Together, these allow demographic overviews at spatial and temporal scales where detailed architectural-based estimates of population are not yet possible.
That pilot study (20) revealed considerable contemporaneous variability in the juvenility index, some of which seemed to be related to subregion.
1000, life expectancy at 15 had been increasing (slowly at first, and then more rapidly) for some 1,900 y.
Here, we present juvenility indices from 194 sites and composite samples consisting of 10,199 sets of human remains, including those tallied in ref.
This larger sample allows us to partition values by subregion, revealing unsuspected spatial and temporal variability that affects our understanding of the causes of variability in CBR, and therefore the sources of culture change in the pre-Hispanic US Southwest.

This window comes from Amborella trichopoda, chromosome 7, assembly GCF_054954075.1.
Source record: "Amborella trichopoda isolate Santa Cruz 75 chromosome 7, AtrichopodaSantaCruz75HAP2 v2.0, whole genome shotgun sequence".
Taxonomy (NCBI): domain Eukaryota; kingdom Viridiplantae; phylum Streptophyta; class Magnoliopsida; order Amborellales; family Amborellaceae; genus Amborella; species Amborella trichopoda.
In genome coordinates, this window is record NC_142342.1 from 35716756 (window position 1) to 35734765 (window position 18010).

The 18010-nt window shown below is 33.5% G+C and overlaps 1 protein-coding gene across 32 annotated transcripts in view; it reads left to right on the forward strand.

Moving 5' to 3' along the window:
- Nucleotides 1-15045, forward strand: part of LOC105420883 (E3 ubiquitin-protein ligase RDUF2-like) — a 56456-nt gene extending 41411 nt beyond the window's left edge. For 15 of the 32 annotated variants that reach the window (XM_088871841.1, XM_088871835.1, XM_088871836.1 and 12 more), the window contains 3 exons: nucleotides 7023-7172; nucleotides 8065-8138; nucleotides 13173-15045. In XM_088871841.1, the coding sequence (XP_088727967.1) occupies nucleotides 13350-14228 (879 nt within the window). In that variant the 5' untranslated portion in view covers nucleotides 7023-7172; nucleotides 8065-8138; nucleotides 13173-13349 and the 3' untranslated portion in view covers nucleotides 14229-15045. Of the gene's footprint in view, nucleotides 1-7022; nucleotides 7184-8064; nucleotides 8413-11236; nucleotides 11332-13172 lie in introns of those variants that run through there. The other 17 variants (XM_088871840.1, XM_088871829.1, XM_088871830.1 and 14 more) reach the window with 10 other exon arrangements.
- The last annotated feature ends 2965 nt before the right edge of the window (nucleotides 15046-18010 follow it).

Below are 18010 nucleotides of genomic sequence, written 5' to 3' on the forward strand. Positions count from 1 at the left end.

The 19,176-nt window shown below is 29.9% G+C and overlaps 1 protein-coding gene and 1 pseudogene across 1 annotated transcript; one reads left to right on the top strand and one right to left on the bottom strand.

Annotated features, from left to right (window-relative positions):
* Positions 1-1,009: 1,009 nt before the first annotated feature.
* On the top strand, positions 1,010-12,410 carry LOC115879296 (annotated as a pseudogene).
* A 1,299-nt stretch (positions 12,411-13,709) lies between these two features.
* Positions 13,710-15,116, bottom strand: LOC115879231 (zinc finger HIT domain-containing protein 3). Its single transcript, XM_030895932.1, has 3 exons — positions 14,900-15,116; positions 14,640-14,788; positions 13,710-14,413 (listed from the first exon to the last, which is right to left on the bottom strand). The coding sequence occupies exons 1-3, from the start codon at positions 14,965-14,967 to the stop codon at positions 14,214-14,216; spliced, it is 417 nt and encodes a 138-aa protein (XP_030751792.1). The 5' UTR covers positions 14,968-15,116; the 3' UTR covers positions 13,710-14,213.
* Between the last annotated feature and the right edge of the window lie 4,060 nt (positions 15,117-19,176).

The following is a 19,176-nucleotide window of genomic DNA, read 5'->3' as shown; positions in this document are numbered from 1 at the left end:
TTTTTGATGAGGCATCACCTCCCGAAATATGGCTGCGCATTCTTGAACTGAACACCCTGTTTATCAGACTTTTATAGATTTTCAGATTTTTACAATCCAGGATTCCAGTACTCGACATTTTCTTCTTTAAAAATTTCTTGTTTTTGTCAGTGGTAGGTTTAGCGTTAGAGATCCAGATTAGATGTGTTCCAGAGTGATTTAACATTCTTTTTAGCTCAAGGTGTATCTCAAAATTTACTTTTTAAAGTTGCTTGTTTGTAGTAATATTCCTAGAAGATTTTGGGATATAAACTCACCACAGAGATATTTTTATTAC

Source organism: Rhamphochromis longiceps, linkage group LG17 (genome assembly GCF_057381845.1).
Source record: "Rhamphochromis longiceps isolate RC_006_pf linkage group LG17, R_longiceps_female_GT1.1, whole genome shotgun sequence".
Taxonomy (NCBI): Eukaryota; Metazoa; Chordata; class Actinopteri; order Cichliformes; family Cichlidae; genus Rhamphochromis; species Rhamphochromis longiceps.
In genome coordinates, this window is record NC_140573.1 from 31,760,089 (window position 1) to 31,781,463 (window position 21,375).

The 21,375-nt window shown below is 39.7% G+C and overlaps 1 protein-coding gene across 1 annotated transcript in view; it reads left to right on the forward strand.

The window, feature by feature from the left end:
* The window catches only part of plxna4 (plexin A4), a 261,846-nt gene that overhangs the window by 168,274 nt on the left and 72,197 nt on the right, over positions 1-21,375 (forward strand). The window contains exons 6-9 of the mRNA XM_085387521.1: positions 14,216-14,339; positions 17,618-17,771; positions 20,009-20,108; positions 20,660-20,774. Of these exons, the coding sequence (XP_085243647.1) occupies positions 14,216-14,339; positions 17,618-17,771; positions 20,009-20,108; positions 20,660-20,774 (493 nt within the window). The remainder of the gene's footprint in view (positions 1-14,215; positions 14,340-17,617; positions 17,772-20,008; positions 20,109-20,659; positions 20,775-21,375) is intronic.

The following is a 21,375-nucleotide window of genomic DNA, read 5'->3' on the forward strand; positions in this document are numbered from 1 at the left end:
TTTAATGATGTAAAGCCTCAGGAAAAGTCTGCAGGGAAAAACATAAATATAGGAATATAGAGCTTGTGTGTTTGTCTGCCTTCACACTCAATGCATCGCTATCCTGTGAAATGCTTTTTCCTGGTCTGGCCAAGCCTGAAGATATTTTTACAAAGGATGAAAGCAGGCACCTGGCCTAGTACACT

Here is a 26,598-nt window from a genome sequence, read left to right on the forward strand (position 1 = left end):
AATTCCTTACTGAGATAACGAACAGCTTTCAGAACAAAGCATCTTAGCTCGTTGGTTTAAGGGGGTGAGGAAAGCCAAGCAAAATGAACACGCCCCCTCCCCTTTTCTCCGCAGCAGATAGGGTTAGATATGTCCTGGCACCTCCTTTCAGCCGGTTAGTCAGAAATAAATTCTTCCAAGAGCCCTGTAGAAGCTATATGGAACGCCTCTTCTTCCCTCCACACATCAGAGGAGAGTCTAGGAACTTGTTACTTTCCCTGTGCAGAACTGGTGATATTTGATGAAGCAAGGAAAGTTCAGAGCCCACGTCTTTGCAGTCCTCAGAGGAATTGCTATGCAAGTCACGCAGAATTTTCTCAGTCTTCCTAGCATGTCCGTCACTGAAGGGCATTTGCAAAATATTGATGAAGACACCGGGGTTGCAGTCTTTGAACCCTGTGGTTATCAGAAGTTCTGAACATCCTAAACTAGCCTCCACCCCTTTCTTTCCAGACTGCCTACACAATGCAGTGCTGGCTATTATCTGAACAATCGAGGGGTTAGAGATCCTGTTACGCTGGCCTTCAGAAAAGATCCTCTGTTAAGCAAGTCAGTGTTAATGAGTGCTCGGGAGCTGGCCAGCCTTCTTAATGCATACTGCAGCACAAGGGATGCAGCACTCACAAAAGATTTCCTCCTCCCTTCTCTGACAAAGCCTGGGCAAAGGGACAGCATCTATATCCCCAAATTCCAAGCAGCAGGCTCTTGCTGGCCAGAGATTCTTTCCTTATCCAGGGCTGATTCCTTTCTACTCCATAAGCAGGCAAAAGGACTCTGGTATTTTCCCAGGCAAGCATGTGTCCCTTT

This material is based on work supported by the National Science Foundation under Grant DEB-0816400.
In common with many Neolithic peoples, pre-Hispanic Puebloans experienced very high birth rates, especially between A.
1200 until the end of this sequence complement declines in population visible in architectural data (12) and suggest a proximate cause for the “core decay” (35) long noted for this area and for the eventual disappearance of the Hohokam.
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The pithouse was the traditional home for a Hohokam family.
For the Neolithic North American Southwest, we use indirect methods to estimate birth rate and life expectancy, two major factors determining population size.
5 when they possibly exceeded the highest in the world today, and quite low life expectancy at birth.